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Clinical Documents from an EMR are typically stored in a database. We developed an UIMA CollectionReader that retrieves these documents for annotation (thereby avoiding exporting the documents to the file system). The DBCollection reader works as follows:

  1. read all document unique ids into an internal list
  2. iterate through each id in the list, and retrieve the document for annotation.

Documents in a database typically are given a Unique ID, and are cross-referenced with other information (e.g. patient id, document type, document date, etc.). The YTEX DBConsumer can store the unique id in the database along with other document annotations. This allows you to cross-reference annotation data with other document data.

By default, YTEX supports an integer document identifier (INSTANCE_ID) and/or a string document identifier (INSTANCE_KEY). When using the FileSystemCollection reader, the file name is stored in the INSTANCE_KEY.

The YTEX DBCollection reader is parameterized by 2 queries: a key query and a document query. The key query loads document unique ids from a database, and the document query loads a document for a given unique id. For more information, refer to the example below.

Note that you must perform the additional YTEX installation tasks to use this component.

CPE DBCollectionReader Example

To illustrate this, we can simply retrieve sample documents stored in the fracture_demo table. To configure and execute the CPE, do the following:

1. Start New CPE

  • Start CPE Configuration Tool: Run CTAKES_HOME\bin\runctakesCPE.bat
  • Clear the CPE Configuration: File->Clear

2. Configure the Collection Reader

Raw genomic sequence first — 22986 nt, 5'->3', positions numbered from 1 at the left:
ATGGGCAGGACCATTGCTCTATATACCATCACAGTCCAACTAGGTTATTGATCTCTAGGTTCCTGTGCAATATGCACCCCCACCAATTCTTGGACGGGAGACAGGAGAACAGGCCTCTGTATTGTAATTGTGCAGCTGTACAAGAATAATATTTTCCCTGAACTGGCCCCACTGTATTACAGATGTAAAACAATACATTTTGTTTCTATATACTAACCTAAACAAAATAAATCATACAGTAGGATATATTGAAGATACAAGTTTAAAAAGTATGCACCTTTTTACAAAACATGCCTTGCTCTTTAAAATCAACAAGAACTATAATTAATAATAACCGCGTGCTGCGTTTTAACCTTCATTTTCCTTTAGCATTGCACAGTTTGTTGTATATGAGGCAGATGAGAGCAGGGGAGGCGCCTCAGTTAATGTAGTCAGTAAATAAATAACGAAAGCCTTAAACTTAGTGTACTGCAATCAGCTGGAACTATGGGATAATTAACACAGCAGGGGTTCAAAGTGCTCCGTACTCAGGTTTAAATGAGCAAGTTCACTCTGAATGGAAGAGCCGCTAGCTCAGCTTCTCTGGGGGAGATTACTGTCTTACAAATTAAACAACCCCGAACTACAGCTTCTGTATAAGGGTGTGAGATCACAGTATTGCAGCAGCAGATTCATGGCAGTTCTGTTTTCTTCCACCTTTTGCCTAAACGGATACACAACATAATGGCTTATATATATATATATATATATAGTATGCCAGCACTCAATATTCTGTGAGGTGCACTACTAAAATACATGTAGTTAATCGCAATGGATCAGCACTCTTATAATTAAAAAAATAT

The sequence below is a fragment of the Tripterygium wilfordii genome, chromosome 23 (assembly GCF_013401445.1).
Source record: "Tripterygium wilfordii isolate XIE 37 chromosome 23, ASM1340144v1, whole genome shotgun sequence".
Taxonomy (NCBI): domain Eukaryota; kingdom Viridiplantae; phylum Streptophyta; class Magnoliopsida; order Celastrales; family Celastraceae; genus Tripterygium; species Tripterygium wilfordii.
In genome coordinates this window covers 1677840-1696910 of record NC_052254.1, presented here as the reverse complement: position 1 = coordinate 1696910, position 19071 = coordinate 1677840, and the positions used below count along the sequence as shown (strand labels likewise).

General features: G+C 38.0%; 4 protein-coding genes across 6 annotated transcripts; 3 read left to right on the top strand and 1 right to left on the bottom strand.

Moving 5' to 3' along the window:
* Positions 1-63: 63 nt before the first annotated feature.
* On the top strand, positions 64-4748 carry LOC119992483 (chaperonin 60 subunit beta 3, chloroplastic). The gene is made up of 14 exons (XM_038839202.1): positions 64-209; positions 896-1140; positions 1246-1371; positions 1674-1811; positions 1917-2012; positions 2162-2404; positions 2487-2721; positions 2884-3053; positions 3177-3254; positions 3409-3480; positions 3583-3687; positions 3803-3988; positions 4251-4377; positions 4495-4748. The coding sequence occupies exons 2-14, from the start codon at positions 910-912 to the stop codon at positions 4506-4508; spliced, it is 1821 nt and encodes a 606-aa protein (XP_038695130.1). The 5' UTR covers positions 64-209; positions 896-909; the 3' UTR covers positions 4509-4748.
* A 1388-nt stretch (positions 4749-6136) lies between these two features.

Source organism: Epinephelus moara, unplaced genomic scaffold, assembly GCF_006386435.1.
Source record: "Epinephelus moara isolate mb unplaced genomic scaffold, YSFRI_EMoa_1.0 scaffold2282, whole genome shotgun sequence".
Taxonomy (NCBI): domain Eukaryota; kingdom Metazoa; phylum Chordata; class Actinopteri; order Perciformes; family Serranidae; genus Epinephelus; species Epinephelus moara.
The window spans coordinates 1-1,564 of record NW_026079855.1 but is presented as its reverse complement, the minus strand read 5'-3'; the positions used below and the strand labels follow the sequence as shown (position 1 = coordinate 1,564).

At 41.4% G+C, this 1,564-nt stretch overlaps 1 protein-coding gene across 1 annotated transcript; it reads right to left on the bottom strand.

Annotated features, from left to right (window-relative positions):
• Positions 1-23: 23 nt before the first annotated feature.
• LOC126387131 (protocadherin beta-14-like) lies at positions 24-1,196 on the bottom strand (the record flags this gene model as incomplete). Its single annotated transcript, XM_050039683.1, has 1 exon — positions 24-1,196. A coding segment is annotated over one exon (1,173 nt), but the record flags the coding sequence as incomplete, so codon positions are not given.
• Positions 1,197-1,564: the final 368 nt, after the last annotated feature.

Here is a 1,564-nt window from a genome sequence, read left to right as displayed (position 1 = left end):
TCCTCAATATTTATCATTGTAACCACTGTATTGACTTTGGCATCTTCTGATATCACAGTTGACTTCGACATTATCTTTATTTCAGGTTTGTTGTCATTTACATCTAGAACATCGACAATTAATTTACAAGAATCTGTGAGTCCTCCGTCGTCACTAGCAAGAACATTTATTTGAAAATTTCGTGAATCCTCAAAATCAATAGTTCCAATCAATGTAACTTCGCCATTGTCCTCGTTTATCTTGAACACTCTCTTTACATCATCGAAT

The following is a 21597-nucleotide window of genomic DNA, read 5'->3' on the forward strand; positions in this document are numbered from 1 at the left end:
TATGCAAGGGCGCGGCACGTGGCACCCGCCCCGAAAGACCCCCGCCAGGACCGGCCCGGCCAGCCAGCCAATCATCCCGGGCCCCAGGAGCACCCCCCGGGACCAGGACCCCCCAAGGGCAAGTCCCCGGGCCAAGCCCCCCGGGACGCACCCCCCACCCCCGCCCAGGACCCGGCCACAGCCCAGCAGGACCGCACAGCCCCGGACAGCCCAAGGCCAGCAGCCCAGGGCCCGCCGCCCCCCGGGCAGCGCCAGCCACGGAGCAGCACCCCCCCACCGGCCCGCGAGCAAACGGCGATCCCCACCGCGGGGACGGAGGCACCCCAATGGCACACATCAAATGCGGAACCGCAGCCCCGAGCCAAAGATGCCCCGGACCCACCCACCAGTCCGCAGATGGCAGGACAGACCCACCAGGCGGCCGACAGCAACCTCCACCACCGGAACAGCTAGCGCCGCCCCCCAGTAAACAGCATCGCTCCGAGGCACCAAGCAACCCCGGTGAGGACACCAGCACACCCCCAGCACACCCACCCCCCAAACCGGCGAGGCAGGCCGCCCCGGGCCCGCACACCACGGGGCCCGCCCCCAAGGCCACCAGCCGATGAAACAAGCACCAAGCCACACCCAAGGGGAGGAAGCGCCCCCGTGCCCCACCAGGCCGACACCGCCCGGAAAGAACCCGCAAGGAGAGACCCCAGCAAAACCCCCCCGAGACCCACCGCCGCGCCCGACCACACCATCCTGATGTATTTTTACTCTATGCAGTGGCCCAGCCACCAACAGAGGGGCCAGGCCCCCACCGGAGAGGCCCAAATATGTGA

• In the Collection Reader section click the Browse Button. For the Descriptor, specify CTAKES_HOME\desc\ytex-uima\desc\collection_reader\DBCollectionReader.xml.
  • Configure Queries: The 'Query Document Keys' and 'Query Get Document' parameters will appear. Specify queries to retrieve keys and documents. The key query returns a integer key, named instance_id. The document query has a instance_id parameter. The instance_id is stored in the ytex document table, allowing you to link annotations to the source document. Here are the queries for the fracture demo:

MS SQL Server

  • Document Key Query (replace schema to match your configuration)
    select note_id instance_id from <schema>.fracture_demo
  • Document Query
    select note_text from <schema>.fracture_demo where note_id = :instance_id

MySQL

  • Document Key Query
    select note_id instance_id from  fracture_demo
  • Document Query
    select note_text from fracture_demo where note_id = :instance_id

Oracle

  • Document Key Query
    select note_id instance_id from fracture_demo
  • Document Query
    select note_text from fracture_demo where note_id = :instance_id

3. Configure Analysis Engine

Click on the 'Add' button in the 'Analysis Engine' section, and select CTAKES_HOME\desc\ytex-uima\desc\analysis_engine\AggregatePlaintextUMLSProcessor.xml

  • analysis_batch: Documents can be assigned a 'group' or analysis_batch. specify 'test2' here.
  • Run the CPE: Click the 'Play' button
  • View results
  select * from 
  v_document
where analysis_batch = 'test2'